Bringing Backyard Birds Into Focus
We often think that the birds have wisely journeyed to fairer weather during the cold of winter. You might be surprised to find, upon looking more closely, how many birds actually stick around. One of the simplest and most rewarding ways to learn about animals in winter is bird-watching. It can be done indoors or out, and is a great activity to engage little ones. Try creating your own bird-watching basket or station and creating an inviting backyard for your neighbourhood birds. You'll be set up for hours of educational bird-watching fun!
Ideas to Get Started
A few years ago we purchased two basic bird identification books and started a little basket with the books and a set of nice binoculars (which were very affordable at under ten dollars). The binoculars come with us on nature walks and have taken quite a beating over the past four years or so! Well worth the small investment. Just be sure to not buy toy binoculars - kids appreciate quality tools that work just as much as grown-ups do.
Oddly enough, both of our recommended bird-watching books are titled Backyard Birds. One is the Peterson Field Guides For Young Naturalists: Backyard Birds, and the other is Backyard Birds: An Introduction. The first is a fantastic resource, with colour coded sections according to the main colour of the bird. It is easy for kids to navigate and has a digestible amount of information for beginners. We love the second one for its beautiful paintings of birds by Robert Bateman. Round out your basket with some story and picture books about birds from your local library.
I created a mini ‘life list’ for the kids back when we first created our bird basket, and the kids check off birds they spot and identify using our books. It turned out to be a really fun pastime for the whole family. Recently, I updated our bird-watching checklist to share with others, and I truly hope you and your little ones will enjoy it as much as we do. There are two versions available – one is designed to work in partnership with the Peterson guide and the other can be used on its own or with another book. Print if off and keep it in your own birding basket, or in your backpack to go along on nature walks. You can download it here.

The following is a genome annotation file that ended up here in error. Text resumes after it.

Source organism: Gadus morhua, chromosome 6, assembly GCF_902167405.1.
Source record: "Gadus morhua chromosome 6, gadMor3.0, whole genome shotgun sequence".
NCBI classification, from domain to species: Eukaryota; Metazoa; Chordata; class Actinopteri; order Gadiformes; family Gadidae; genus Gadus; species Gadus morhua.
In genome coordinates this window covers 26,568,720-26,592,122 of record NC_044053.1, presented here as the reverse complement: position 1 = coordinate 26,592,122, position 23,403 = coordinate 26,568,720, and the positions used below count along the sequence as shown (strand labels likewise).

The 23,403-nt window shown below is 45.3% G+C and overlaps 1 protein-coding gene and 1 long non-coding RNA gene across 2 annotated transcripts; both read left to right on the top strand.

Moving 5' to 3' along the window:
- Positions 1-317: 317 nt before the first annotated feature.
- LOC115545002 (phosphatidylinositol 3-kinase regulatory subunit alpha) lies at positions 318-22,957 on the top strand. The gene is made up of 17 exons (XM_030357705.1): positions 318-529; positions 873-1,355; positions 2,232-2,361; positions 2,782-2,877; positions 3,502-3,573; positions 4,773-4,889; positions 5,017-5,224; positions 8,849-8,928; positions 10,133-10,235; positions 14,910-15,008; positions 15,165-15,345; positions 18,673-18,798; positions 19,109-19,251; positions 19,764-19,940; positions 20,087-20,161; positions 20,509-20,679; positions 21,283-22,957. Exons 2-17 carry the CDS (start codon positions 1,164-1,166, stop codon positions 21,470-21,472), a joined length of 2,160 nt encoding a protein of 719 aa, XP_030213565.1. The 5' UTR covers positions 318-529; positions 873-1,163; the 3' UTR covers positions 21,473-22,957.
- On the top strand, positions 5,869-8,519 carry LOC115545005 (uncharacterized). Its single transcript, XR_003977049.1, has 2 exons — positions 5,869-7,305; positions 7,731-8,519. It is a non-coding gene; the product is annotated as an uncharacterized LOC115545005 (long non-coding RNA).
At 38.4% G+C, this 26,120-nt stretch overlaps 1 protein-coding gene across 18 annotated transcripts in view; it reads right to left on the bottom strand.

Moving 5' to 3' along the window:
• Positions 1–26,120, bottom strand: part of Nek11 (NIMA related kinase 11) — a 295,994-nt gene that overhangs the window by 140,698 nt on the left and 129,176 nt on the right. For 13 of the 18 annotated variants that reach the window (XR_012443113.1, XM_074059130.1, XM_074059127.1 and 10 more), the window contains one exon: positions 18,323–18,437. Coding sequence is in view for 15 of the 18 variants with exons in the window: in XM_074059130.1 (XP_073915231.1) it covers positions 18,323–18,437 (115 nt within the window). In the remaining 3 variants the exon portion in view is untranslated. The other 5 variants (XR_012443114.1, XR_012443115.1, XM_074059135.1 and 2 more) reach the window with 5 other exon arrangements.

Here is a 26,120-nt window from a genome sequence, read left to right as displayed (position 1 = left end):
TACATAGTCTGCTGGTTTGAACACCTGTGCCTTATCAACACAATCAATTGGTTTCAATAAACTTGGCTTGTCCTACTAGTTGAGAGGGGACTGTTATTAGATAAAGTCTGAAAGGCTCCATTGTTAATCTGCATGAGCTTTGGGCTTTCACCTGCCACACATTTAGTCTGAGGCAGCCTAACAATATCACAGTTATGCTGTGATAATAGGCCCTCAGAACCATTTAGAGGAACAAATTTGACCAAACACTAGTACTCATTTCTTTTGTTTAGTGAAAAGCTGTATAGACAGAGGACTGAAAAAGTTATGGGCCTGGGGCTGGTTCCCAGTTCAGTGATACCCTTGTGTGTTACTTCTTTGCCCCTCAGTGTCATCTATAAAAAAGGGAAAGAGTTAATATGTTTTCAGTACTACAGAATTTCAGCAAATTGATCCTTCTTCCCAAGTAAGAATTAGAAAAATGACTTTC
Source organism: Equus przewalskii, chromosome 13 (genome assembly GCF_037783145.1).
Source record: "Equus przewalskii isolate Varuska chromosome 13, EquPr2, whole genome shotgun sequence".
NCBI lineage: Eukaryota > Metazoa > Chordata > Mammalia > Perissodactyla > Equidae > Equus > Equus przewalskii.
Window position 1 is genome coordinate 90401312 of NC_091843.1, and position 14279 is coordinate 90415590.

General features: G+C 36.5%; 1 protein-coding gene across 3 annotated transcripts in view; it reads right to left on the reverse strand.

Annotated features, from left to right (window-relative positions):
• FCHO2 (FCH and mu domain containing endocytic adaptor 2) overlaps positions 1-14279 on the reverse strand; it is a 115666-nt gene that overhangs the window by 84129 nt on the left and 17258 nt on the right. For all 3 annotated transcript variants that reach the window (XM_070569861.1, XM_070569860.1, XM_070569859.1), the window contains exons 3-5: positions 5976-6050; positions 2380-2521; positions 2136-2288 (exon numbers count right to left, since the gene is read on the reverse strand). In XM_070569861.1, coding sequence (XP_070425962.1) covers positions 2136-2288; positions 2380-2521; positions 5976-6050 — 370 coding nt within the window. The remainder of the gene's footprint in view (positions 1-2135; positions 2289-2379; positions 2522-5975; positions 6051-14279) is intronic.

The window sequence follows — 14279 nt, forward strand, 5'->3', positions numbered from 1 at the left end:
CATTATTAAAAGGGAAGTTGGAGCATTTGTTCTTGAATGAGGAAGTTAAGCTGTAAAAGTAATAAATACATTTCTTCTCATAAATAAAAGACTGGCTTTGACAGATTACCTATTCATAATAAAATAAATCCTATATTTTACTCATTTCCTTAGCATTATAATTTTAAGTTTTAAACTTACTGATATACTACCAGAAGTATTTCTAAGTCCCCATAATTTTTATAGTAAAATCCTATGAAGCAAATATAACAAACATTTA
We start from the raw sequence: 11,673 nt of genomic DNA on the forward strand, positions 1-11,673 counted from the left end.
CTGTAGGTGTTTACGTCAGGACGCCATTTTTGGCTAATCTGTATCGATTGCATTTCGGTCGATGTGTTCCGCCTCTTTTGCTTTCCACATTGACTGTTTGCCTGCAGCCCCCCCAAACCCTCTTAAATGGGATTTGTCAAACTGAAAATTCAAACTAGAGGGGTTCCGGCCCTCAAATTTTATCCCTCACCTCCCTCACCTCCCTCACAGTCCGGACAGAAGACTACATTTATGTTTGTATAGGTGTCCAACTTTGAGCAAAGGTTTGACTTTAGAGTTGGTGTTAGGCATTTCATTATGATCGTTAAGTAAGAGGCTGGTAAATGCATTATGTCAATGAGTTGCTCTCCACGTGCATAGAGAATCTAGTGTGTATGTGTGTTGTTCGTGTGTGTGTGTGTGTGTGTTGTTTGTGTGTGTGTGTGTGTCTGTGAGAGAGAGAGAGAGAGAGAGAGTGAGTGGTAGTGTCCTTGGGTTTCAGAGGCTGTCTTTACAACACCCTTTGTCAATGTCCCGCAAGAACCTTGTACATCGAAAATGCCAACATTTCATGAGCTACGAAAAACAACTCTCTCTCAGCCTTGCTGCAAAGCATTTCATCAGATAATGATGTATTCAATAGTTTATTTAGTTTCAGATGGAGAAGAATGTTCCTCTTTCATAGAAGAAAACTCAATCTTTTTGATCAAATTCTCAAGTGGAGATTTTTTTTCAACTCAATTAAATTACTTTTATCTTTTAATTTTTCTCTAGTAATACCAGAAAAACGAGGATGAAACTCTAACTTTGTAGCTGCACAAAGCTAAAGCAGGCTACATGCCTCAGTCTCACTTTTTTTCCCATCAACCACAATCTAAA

So, now you’ve got all the tools you need to watch birds – but what if there are no birds in your yard? There are a few things you can do to create an inviting atmosphere for your neighbourhood birds to enjoy. If your yard isn’t frozen in the winter, try to maintain at least a buffer of taller grasses, where a little eco-system of bugs and grubs can develop to help support the birds' diet. Try leaving your plant’s seed-heads intact, rather than chopping them all down, to provide even more choice. You can also make some tasty treats for your feathery pals – head over to our article on Coconut Oil Bird Feeders for a simple and fun project to add to your bird-learning journey. Be sure to hang your feeders in a sheltered area, to provide the birds some protection from the elements and predators.
For an added activity and educational adventure, check out the Great Backyard Bird Count. The bird count is a citizen science project that collects data on the distribution of birds across Canada. According to their website, you and your kiddos can “Count birds in as many places and on as many days as you like—one day, two days, or all four days." The next one is February 15-18, 2019. You can count from any location, anywhere in the world!
See our Spring 2016 Extras page from "Who are the critters in your Neighbourwood?" by Jacob Rodenburg to learn some bird-calling techniques like 'pishing'!
If you're really loony for birds, check out The Ultimate Beginner’s Guide to Bird Watching! Lots of tips, tricks, facts, and resources to keep you and your binoculars as busy as a Band-tailed Barbthroat!